Posts Tagged ‘Netezza’

IBM Continues to Bolster Bluemix PaaS

September 10, 2015

In the last 10 years the industry, led by IBM, has gotten remarkably better at enabling nearly coding-free development. This is important given how critical app development has become. Today it is impossible to launch any product without sufficient app dev support.  At a minimum you need a mobile app and maybe a few micro-services. To that end, since May IBM has spent the summer introducing a series of Bluemix enhancements. Find them here and here and here and here.  DancingDinosaur, at best a mediocre programmer, hasn’t written any code for decades but in this new coding environment he has started to get the urge to participate in a hack-a-thon. Doesn’t that (below) look like fun?

Bluemix Garage Toronto 1

IBM’s Bluemix Garage in Toronto (click to enlarge)

The essential role of software today cannot be overestimated. Even companies introducing non-technical products have to support them with apps and digital services that must be continually refreshed.  When IoT really starts to ramp up bits and pieces of code everywhere will be needed to handle the disparate pieces, get everything to interoperate, collect the data, and then use it or analyze it and initiate the next action.

Bluemix, a cloud-based PaaS product, comes as close to an all-in-one Swiss army knife development and deployment platform for today’s kind of applications as you will find. Having only played around with a demo it appears about as intuitive as an enterprise-class product can get.

The most recent of IBM’s summer Bluemix announcement promises more flexibility to integrate Java-based resources into Bluemix.  It offers a set of services to more seamlessly integrate Java-based resources into cloud-based applications. For instance, according to IBM, it is now possible to test and run applications in Bluemix with Java 8. Additionally, among other improvements, the jsp-2.3, el-3.0, and jdbc-4.1 Liberty features, previously in beta, are now available as production-ready. Plus, Eclipse Tools for Bluemix now includes JavaScript Debug, support for Node.js applications, Java 8 Liberty for Java integration, and Eclipse Mars support for the latest Eclipse Mars version as well as an improved trust self-signed certificates capability. Incremental publish support for JEE applications also has been expanded to handle web fragment projects.

In mid-August IBM announced the use of streaming analytics and data warehouse services on Bluemix. This should enable developers to expand the capabilities of their applications to give users a more robust cloud experience by facilitating the integration of data analytics and visualization seamlessly in their apps. Specifically, according to IBM, a new streaming analytics capability was put into open beta; the service provides the capability to instantaneously analyze data while scaling to thousands of sources on the cloud. IBM also added MPP (massively parallel processing) capabilities to enable faster query processing and overall scalability. The announcement also introduces built-in Netezza analytics libraries integrated with Watson Analytics, and more.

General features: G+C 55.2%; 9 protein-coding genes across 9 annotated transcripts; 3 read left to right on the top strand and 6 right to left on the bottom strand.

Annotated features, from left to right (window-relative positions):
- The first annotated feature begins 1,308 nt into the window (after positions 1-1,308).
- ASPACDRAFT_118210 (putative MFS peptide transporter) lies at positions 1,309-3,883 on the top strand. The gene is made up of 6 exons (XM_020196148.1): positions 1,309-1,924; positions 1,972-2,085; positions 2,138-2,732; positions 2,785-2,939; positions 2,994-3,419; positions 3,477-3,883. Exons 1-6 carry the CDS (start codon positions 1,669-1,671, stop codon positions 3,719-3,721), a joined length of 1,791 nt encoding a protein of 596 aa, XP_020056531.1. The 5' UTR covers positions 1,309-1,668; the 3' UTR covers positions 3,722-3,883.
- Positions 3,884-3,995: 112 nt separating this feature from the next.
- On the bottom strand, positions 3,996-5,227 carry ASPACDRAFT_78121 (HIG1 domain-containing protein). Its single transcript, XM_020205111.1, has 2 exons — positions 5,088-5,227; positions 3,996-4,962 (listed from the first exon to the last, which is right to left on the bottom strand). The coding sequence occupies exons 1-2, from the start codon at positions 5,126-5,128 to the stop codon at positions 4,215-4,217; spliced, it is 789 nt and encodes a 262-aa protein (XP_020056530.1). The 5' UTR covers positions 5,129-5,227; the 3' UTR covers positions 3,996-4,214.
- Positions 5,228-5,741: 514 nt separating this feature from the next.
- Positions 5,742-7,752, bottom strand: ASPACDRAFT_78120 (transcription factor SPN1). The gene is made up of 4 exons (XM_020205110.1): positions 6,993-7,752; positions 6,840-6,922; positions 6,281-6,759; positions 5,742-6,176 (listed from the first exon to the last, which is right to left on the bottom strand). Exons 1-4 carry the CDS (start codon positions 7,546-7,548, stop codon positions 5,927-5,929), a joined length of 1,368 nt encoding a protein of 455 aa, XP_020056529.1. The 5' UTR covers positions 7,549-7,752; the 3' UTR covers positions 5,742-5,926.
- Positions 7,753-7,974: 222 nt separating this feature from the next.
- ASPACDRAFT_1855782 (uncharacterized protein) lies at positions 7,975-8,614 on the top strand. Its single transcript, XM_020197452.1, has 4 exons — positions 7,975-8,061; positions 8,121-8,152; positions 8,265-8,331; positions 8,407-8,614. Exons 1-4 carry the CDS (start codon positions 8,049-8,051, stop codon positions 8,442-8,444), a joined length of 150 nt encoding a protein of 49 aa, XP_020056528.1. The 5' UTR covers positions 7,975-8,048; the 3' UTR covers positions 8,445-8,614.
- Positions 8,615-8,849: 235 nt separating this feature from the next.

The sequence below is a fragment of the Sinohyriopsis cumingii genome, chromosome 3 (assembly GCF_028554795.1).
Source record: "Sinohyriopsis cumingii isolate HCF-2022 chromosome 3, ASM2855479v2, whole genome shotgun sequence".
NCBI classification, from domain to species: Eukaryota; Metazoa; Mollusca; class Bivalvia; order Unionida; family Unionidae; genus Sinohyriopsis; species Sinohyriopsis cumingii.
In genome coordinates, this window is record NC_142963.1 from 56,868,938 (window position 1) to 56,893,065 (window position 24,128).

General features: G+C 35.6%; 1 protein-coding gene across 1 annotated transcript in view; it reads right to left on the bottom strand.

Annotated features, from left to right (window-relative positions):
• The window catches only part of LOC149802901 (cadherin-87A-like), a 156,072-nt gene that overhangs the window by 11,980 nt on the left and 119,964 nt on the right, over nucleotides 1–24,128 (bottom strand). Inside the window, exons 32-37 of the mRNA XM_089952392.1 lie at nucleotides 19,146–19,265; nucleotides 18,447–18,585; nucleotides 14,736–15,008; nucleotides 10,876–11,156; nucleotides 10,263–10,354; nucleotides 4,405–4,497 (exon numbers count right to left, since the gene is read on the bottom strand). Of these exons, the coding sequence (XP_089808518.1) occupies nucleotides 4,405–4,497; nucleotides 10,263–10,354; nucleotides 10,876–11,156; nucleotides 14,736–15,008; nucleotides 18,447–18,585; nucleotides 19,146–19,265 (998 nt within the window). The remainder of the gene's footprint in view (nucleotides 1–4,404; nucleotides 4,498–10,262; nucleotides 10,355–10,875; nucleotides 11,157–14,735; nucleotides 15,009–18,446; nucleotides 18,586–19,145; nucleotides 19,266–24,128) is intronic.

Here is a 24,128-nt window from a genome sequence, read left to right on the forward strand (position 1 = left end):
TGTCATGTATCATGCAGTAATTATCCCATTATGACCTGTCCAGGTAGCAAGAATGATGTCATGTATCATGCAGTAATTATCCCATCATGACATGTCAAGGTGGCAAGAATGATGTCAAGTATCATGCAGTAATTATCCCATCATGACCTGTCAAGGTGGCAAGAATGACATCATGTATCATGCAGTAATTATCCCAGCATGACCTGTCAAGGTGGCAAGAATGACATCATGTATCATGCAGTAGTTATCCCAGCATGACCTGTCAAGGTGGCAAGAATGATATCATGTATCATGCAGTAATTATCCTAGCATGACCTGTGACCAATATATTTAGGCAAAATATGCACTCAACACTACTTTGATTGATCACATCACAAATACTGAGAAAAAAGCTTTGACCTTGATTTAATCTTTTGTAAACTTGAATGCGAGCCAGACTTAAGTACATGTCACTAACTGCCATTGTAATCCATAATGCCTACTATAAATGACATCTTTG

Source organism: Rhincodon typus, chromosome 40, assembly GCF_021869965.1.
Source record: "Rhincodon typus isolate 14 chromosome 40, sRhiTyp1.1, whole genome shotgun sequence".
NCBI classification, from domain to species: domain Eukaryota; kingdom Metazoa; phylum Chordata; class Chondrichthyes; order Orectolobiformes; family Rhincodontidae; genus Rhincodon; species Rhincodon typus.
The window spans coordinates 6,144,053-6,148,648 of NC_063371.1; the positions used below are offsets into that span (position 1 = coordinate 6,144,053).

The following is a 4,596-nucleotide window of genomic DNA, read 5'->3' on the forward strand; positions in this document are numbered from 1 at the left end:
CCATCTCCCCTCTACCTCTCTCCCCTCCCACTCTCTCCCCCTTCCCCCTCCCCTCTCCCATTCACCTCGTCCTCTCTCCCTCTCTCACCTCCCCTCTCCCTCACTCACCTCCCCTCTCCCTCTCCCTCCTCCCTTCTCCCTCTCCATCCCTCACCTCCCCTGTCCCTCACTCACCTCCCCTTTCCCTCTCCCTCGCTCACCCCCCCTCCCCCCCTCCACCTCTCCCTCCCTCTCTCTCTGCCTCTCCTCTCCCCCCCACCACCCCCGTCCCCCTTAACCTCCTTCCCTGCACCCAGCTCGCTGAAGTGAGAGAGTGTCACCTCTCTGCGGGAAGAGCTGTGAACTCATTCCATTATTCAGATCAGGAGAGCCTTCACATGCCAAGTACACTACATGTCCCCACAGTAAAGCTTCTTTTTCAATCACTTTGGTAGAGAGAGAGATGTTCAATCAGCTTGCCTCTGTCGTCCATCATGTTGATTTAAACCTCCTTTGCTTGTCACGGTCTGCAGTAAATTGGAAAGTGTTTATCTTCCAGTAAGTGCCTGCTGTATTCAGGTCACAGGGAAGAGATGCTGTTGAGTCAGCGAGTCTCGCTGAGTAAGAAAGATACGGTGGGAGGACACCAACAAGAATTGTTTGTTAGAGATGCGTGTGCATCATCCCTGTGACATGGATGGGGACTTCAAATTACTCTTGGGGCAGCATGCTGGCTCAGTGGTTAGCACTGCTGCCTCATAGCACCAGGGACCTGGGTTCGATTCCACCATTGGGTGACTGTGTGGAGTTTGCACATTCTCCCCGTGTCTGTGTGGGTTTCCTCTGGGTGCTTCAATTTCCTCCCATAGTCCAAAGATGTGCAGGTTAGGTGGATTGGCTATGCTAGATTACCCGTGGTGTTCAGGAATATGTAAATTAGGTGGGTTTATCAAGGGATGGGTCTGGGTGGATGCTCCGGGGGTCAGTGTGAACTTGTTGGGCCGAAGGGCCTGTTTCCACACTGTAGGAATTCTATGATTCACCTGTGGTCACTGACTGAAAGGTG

Earlier in August, IBM announced the Bluemix Garage opening in Toronto (pictured above). Toronto is just the latest in a series coding workspaces IBM intends to open worldwide. Next up appear to be Nice, France and Melbourne, Australia later this year.  According to IBM, Bluemix Garages create a bridge between the scale of enterprises and the culture of startups by establishing physical collaboration spaces housed in the heart of thriving entrepreneurial communities around the world. Toronto marks the third Bluemix Garage. The Toronto Bluemix Garage is located at the DMZ at Ryerson University, described as the top-ranked university-based incubator in Canada. Experts there will mentor the rising numbers of developers and startups in the region to create of the next generation of cloud apps and services using IBM’s Bluemix.

Members of the Toronto Bluemix Garage include Tangerine, a bank based in Canada that is using Bluemix to implement its mobile strategy. Through the IBM Mobile Quality Assurance for Bluemix service, Tangerine gathers customer feedback and actionable insight on its mobile banking app, effectively streamlining its implementation and development processes.

Finally, back in May IBM introduced new Bluemix Services to help developers create analytics-driven cloud applications. Bluemix, according to IBM, is now the largest Cloud Foundry deployment in the world. And the services the company announced promise to make it easier for developers to create cloud applications for mobile, IoT, supply chain analytics, and intelligent infrastructure solutions. The new capabilities will be added to over 100 services already available in the Bluemix catalog.

At the May announcement, IBM reported bringing more of its own technology into Bluemix, including: